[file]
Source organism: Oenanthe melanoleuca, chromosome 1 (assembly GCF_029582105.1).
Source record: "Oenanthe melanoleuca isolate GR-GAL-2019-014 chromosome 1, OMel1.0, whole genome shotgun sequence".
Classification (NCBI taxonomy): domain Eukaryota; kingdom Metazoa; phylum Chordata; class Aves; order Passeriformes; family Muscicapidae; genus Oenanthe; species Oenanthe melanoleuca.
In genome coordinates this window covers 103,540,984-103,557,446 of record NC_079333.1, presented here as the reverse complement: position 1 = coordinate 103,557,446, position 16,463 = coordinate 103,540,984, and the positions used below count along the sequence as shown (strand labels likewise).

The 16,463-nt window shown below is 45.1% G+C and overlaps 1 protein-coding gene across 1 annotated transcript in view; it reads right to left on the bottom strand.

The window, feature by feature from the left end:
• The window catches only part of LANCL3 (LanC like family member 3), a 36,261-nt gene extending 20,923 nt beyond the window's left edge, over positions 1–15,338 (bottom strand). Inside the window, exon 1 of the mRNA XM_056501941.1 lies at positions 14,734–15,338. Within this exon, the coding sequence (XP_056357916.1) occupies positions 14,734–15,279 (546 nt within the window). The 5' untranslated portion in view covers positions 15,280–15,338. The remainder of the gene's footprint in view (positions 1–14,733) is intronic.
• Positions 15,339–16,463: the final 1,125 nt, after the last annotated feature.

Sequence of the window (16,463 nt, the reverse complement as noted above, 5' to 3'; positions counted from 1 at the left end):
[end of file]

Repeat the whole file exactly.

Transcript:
Source organism: Oenanthe melanoleuca, chromosome 1 (assembly GCF_029582105.1).
Source record: "Oenanthe melanoleuca isolate GR-GAL-2019-014 chromosome 1, OMel1.0, whole genome shotgun sequence".
Classification (NCBI taxonomy): domain Eukaryota; kingdom Metazoa; phylum Chordata; class Aves; order Passeriformes; family Muscicapidae; genus Oenanthe; species Oenanthe melanoleuca.
In genome coordinates this window covers 103,540,984-103,557,446 of record NC_079333.1, presented here as the reverse complement: position 1 = coordinate 103,557,446, position 16,463 = coordinate 103,540,984, and the positions used below count along the sequence as shown (strand labels likewise).

The 16,463-nt window shown below is 45.1% G+C and overlaps 1 protein-coding gene across 1 annotated transcript in view; it reads right to left on the bottom strand.

The window, feature by feature from the left end:
• The window catches only part of LANCL3 (LanC like family member 3), a 36,261-nt gene extending 20,923 nt beyond the window's left edge, over positions 1–15,338 (bottom strand). Inside the window, exon 1 of the mRNA XM_056501941.1 lies at positions 14,734–15,338. Within this exon, the coding sequence (XP_056357916.1) occupies positions 14,734–15,279 (546 nt within the window). The 5' untranslated portion in view covers positions 15,280–15,338. The remainder of the gene's footprint in view (positions 1–14,733) is intronic.
• Positions 15,339–16,463: the final 1,125 nt, after the last annotated feature.

Sequence of the window (16,463 nt, the reverse complement as noted above, 5' to 3'; positions counted from 1 at the left end):